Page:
In our lovely, friendly industry, a lot is said about the latter two, but not so much about the former... and it's a shame. Why shouldn't we put effort into improving things for ourselves, so that we're happier? Not to the detriment of others, of course, but there's no harm in wanting to enjoy ones work.
For me personally, I've had a great 2011, but it still came with its fair share of stress, good-projects-gone-bad, difficult clients, and relatively frequent late nights. My goal for 2012, then, is to right those wrongs; to prevent those scenarios from ever occurring, and learning to deal with them more effectively if they do. I've written about my plans on my blog and the gist is that I'm temporarily giving up client work to focus on making my own products. This comes from a desire to be happier. Again, it's okay to have this desire, as long as it's not at the expense of others.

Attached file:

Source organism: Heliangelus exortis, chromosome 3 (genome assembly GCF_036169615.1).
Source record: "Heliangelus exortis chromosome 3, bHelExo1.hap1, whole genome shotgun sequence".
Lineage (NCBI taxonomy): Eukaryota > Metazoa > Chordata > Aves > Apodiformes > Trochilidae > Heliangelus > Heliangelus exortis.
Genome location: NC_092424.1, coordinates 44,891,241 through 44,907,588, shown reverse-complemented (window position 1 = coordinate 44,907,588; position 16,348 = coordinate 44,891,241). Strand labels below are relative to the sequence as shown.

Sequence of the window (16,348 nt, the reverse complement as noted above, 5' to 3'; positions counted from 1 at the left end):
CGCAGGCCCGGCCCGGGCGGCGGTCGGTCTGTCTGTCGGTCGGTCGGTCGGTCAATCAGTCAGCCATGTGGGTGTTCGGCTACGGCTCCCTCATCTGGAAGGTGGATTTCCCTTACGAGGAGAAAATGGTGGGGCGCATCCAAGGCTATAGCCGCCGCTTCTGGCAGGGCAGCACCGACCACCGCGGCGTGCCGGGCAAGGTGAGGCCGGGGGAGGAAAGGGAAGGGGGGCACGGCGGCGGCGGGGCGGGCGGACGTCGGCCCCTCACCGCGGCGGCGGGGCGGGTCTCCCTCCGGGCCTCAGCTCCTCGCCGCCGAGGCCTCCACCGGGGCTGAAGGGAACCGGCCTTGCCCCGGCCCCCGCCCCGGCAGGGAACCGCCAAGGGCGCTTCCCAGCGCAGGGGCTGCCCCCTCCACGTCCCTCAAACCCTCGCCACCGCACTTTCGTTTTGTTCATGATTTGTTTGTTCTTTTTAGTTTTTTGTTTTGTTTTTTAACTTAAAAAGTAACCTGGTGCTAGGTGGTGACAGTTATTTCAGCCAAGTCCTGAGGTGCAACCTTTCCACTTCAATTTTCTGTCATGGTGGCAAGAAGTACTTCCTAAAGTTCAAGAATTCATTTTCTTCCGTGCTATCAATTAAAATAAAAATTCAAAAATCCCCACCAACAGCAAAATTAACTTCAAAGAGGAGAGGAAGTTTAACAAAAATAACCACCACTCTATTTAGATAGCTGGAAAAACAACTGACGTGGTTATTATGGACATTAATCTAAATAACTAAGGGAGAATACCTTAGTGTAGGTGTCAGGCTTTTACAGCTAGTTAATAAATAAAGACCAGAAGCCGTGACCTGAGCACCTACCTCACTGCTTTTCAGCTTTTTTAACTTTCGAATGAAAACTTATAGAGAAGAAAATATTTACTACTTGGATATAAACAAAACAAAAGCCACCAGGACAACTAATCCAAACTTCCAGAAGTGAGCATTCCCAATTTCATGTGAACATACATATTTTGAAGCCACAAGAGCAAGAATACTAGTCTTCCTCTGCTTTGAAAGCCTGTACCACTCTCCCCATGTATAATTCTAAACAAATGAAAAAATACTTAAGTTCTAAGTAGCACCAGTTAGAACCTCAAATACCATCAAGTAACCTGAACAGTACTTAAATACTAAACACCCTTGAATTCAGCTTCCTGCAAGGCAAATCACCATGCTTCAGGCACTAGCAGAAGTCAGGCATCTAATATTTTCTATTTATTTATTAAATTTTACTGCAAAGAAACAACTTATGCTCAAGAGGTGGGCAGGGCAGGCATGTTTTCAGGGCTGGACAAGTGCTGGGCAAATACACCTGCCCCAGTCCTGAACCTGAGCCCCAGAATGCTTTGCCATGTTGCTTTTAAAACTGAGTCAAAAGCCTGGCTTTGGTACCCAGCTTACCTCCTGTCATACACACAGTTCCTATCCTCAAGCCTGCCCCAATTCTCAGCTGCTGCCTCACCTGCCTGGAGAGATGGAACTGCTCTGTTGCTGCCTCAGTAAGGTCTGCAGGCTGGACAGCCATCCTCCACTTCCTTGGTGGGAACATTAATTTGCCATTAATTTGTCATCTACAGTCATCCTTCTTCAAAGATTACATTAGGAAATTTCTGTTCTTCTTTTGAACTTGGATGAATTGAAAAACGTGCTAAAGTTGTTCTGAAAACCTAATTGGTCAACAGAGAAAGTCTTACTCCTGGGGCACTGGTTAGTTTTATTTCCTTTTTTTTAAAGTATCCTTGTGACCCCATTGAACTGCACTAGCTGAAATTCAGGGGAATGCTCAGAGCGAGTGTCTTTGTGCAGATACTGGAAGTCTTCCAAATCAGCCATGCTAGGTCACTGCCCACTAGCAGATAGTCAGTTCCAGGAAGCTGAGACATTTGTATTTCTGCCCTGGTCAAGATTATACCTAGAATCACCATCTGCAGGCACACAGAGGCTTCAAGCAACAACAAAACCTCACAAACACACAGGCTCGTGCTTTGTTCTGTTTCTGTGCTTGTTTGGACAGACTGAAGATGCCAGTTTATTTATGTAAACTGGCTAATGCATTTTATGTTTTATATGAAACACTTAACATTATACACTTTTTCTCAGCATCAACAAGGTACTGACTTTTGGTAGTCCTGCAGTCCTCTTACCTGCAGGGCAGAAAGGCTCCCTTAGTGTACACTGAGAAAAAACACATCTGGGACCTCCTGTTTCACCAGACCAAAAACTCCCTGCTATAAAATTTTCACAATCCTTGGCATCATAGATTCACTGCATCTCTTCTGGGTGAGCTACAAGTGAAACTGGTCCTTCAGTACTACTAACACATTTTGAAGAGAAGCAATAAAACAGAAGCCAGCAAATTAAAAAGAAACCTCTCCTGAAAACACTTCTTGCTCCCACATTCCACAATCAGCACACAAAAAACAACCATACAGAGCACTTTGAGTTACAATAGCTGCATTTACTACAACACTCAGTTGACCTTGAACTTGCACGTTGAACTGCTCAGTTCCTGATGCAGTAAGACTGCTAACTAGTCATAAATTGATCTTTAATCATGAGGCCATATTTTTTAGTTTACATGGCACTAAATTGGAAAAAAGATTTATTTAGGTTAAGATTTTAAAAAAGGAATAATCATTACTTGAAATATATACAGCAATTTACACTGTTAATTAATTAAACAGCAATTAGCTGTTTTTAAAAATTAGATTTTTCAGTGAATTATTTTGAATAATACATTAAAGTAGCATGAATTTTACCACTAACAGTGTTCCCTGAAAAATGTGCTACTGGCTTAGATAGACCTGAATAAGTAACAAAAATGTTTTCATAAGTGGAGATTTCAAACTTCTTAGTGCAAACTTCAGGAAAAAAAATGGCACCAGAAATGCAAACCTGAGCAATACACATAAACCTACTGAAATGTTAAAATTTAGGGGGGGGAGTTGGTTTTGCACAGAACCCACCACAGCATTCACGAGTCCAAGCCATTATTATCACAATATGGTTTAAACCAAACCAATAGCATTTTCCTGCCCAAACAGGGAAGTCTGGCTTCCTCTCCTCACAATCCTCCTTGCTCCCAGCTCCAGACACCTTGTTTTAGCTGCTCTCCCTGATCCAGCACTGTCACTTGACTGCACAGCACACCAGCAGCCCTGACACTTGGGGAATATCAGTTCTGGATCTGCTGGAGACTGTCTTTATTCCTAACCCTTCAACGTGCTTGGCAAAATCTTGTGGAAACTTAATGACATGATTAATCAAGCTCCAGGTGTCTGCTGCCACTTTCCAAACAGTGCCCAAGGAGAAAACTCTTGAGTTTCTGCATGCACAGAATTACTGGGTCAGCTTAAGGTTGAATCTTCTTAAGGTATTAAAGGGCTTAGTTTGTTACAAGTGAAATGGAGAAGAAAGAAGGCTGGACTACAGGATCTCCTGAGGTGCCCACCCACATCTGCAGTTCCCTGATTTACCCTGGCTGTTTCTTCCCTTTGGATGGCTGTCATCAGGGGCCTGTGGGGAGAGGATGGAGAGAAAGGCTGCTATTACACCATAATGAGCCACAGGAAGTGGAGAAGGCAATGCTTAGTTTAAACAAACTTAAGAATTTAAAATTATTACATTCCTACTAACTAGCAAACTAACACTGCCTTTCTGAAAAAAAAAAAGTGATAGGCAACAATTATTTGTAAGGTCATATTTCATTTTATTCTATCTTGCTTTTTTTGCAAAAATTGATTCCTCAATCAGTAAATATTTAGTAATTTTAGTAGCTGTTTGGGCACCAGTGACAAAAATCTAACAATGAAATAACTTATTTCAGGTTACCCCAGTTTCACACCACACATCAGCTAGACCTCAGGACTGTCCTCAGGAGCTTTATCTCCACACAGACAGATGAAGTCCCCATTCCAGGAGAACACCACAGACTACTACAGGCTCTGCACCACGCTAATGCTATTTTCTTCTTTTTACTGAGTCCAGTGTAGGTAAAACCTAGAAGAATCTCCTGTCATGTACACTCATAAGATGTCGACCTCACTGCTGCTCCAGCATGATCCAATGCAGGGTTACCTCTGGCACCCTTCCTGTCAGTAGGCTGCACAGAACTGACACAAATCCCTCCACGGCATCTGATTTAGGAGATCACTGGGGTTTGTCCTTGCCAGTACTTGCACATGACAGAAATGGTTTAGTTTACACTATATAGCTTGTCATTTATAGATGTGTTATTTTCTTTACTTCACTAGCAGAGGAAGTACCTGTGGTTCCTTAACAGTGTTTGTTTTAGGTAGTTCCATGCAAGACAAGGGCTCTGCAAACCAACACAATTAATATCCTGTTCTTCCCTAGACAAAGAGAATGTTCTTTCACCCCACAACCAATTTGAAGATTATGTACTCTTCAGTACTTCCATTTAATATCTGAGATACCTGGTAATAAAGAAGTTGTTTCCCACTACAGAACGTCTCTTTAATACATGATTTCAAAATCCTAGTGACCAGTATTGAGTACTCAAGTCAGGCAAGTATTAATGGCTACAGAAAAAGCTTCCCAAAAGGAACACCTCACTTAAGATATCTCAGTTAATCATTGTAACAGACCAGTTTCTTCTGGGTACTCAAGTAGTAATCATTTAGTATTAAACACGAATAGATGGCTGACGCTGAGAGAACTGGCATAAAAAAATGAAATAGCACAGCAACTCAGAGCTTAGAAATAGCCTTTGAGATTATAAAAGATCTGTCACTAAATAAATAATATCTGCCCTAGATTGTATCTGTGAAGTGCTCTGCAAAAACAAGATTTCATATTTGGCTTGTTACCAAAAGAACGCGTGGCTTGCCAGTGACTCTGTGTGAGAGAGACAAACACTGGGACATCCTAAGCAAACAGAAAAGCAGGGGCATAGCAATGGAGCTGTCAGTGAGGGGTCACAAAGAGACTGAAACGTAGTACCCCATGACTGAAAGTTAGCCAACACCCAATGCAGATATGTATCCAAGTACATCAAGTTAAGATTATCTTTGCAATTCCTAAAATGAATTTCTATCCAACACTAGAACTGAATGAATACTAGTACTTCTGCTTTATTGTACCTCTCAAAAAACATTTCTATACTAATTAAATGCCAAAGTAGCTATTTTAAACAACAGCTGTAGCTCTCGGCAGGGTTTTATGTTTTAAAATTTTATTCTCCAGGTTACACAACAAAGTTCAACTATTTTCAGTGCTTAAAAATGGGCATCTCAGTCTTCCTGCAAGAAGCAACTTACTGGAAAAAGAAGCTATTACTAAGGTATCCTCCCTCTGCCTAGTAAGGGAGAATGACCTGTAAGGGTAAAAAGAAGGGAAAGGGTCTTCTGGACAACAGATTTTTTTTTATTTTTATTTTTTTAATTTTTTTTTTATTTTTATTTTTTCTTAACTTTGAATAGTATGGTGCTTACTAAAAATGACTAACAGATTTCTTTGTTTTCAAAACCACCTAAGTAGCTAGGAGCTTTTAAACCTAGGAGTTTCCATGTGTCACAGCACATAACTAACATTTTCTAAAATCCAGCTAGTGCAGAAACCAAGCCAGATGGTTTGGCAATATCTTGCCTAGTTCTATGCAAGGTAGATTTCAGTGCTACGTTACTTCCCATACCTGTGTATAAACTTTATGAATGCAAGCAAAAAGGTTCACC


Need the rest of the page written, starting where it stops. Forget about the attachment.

This process of re-evaluation will continue throughout the next year, as products are released, and in one year's time, I'll be looking back to see if my '2012 experiment' did indeed bring me more pleasure. If not, it'll be time to re-evaluate once again. And that's okay.
My main preoccupation these days is the intersection or nexus point of creativity, innovation, and productivity. There are so many more tools and capacities on and with the web now, that I feel that we can start to shift our focus away from the “how?” and start focusing more on the “how better/improved?” and “how different?” and really zero in on methods to get to those answers consistently, faster, and with less effort.
Surrounding yourself with highly talented people is a sure fire way to improve your own skillset.